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Bureau of Alcohol, Tobacco, Firearms and Explosives

[Federal Register: April 7, 1998 (Volume 63, Number 66)]
[Rules and Regulations]               
[Page 16902-16905]
From the Federal Register Online via GPO Access []



Bureau of Alcohol, Tobacco and Firearms

27 CFR Part 9

[T.D. ATF-397; RE: Notice No. 854]
RIN 1512-AA07

Establishment of the Yorkville Highlands Viticultural Area and 
Realignment of the Southern Boundary of the Mendocino Viticultural Area 

AGENCY: Bureau of Alcohol, Tobacco and Firearms (ATF), Department of 
the Treasury.

ACTION: Final rule, Treasury decision.


SUMMARY: This final rule establishes a viticultural area located in 
Mendocino County, California, to be known as ``Yorkville Highlands,'' 
and extends the southern boundary of the Mendocino Viticultural Area to 
coincide with the boundary of Yorkville Highlands. These actions are 
the result of a petition filed by Mr. William J.A. Weir for the 
Yorkville Highlands Appellation Committee and a related petition filed 
by Ms. Bernadette A. Byrne, Executive Director of the Mendocino 
Winegrowers Alliance.
    The establishment of viticultural areas and the subsequent use of 
viticultural area names as appellations of origin in wine labeling and 
advertising allow wineries to designate the specific areas where the 
grapes used to make the wine were grown and enable consumers to better 
identify the wines they purchase.

EFFECTIVE DATE: June 8, 1998.

FOR FURTHER INFORMATION CONTACT: Marjorie D. Ruhf, Regulations Branch, 
Bureau of Alcohol, Tobacco and Firearms, 650 Massachusetts Avenue, NW., 
Washington, DC 20226 (202-927-8230).



    On August 23, 1978, ATF published Treasury Decision ATF-53 (43 FR 
37672, 54624) revising regulations in 27 CFR part 4. These regulations 
allow the establishment of definite American viticultural areas. The 
regulations also allow the name of an approved viticultural area to be 
used as an appellation of origin in the labeling and advertising of 
    On October 2, 1979, ATF published Treasury Decision ATF-60 (44 FR 
56692) which added a new part 9 to 27 CFR, providing for the listing of 
approved American viticultural areas. Section 4.25a(e)(1), Title 27, 
CFR, defines an American viticultural area as a delimited grape-growing 
region distinguishable by geographical features, the boundaries of 
which have been delineated in subpart C of part 9. Section 4.25a(e)(2) 
outlines the procedure for proposing an American viticultural area. Any 
interested person may petition ATF to establish a grape-growing region 
as a viticultural area. The petition should include:
    (a) Evidence that the name of the proposed viticultural area is 
locally and/or nationally known as referring to the area specified in 
the petition;
    (b) Historical or current evidence that the boundaries of the 
viticultural area are as specified in the petition;
    (c) Evidence relating to the geographical features (climate, soil, 
elevation, physical features, etc.) which distinguish the viticultural 
features of the proposed area from surrounding areas;
    (d) A description of the specific boundaries of the viticultural 
area, based on features which can be found on United States Geological 
Survey (U.S.G.S.) maps of the largest applicable scale; and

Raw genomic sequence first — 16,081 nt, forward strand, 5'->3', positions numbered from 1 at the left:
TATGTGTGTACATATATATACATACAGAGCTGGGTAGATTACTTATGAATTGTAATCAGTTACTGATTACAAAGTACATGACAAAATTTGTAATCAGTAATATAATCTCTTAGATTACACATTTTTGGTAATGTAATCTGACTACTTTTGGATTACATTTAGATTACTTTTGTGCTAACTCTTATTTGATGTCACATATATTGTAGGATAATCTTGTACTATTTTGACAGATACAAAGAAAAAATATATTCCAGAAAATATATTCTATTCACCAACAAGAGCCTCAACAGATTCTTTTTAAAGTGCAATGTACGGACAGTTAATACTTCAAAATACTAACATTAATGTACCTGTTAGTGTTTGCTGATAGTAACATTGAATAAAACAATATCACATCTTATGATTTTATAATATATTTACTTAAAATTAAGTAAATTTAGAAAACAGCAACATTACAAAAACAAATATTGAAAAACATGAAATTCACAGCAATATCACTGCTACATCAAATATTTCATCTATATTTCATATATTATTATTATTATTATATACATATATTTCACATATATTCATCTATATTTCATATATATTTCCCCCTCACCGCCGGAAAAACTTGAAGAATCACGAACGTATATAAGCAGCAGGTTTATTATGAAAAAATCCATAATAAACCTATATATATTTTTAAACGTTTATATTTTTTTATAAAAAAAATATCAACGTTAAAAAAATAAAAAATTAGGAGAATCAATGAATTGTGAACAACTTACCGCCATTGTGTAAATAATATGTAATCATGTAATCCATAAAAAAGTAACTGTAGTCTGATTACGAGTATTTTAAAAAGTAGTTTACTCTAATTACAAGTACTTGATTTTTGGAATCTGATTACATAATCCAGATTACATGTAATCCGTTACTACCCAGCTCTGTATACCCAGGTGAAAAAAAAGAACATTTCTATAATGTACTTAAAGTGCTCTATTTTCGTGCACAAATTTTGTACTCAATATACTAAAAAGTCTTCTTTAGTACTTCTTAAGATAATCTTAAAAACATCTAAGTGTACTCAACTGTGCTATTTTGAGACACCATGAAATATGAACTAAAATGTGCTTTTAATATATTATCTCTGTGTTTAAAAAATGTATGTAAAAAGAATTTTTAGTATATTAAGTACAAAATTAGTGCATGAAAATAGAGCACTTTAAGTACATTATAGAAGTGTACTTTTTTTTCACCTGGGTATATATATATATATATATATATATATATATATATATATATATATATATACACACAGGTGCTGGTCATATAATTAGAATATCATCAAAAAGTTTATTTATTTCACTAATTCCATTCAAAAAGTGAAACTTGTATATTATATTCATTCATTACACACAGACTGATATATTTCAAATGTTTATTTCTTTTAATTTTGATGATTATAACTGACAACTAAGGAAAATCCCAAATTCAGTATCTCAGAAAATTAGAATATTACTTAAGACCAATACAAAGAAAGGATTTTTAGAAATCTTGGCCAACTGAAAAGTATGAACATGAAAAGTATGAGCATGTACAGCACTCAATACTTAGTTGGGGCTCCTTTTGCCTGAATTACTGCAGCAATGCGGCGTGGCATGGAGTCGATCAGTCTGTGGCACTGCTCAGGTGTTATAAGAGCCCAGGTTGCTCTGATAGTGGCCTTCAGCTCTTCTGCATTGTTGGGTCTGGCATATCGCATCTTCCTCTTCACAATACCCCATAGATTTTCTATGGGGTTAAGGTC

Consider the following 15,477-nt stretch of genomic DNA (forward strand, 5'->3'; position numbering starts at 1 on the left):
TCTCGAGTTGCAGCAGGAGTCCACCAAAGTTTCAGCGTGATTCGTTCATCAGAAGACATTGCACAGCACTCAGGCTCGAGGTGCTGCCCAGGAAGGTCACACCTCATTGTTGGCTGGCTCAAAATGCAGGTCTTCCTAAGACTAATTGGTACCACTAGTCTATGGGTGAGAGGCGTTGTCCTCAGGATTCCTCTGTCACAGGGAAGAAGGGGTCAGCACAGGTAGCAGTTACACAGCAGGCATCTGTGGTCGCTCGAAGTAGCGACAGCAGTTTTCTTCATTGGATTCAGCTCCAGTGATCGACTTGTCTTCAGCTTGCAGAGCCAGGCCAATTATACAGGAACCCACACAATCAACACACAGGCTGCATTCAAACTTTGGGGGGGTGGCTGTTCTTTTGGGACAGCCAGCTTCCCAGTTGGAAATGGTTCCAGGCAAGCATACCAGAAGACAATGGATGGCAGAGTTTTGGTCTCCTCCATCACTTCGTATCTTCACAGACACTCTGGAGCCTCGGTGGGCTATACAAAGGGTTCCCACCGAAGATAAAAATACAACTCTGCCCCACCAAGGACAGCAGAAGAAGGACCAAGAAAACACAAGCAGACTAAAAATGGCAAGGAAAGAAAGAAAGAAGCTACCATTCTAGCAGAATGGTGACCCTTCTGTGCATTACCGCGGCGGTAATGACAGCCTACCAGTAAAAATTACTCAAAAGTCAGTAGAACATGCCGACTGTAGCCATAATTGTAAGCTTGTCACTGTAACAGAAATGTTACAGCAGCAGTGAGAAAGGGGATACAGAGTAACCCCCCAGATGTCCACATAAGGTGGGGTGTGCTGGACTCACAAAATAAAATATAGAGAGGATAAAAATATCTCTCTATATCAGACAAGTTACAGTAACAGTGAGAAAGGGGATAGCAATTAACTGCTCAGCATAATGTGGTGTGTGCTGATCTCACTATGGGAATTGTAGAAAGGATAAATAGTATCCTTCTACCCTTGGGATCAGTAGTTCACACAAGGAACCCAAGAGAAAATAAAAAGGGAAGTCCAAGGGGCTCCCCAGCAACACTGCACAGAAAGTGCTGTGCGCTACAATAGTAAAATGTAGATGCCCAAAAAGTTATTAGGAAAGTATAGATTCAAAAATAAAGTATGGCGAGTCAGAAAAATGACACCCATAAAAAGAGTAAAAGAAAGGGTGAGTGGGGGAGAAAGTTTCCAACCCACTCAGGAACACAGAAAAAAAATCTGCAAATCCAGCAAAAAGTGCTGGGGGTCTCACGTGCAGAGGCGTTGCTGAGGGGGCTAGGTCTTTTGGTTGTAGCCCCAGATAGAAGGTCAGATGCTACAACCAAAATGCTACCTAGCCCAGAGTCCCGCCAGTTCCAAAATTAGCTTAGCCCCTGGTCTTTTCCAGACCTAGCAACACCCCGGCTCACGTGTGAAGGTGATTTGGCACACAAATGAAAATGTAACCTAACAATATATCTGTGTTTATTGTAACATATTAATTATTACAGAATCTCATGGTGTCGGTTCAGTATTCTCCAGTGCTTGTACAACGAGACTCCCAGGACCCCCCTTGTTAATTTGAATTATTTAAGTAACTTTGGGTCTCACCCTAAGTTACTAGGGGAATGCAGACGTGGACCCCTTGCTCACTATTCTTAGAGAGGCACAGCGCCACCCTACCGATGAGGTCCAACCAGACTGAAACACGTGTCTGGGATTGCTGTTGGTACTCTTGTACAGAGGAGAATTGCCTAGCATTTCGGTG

(e) A copy of the appropriate U.S.G.S. map(s) with the boundaries 
prominently marked.


    ATF received a petition from Mr. William J.A. Weir of Weir 
Vineyards for the Yorkville Highlands Appellation Committee 
(``Yorkville Highlands petition''). The petition was signed by Mr. 
Larry W. Martz of Martz Vineyards, Inc., Mr. Frank Souzao of Souzao 
Cellars, Mr. Michael J. Page, of Mountain House Vineyard, Mr. Robert A. 
Vidmar of Vidmar Vineyard, and Mr. Edward D. Wallo, of Yorkville 
Vineyards. The petitioners represent both wineries and growers within 
the area. The area includes historic vineyards dating from 1914 as well 
as newly established vineyards. ATF also received a related petition 
from Ms. Bernadette A. Byrne, Executive Director of the Mendocino 
Winegrowers Alliance (``Mendocino petition''), requesting that the 
southern boundary of the previously approved Mendocino Viticultural 
Area be extended to coincide with the requested southern boundary in 
the Yorkville Highlands petition. The Mendocino Viticultural Area was 
established pursuant to T.D. ATF-178 on June 15, 1984 (49 FR 24711). 
The Mendocino petition incorporated the Yorkville Highlands petition by 
reference and stated that the proposed Yorkville Highlands southern 
boundary was appropriate for the Mendocino viticultural area as well.
    These two proposals result in the Yorkville Highlands area being 
entirely within the Mendocino area. Both areas are entirely within 
Mendocino County, California. The Yorkville Highlands area consists of 
approximately 40,000 acres, of which approximately 70 are devoted to 
viticulture. There are seven growers and two wine producers within the 
area now, with two new growers planning vineyards and some existing 
growers planning to plant more vineyards. The expansion of the 
Mendocino viticultural area adds approximately 10,000 acres to that 

[[Page 16903]]

Notice of Proposed Rulemaking

    In response to Mr. Weir's and Ms. Byrne's petition, ATF published a 
notice of proposed rulemaking, Notice No. 854, in the Federal Register 
on July 25, 1997 (62 FR 39984), proposing the establishment of the 
Yorkville Highlands viticultural area and the extension of the southern 
boundary of the Mendocino viticultural area. The notice requested 
comments from all interested persons by September 23, 1997. ATF 
received no comments concerning these proposals.

Evidence of Name

    The Yorkville Highlands petitioners supplied the following evidence 
that the name of the proposed new area is locally and/or nationally 
known as referring to the area specified in the petition:
    (a) A brochure published by the Mendocino Winegrowers Alliance 
entitled ``Mendocino. Real Farmers, Real Wine. On California's Redwood 
Coast'' which lists ``Yorkville Highlands'' among the County's wine 
growing areas. In the brochure, the area is described as extending 
northwest from the Mendocino--Sonoma County border along Route 128, a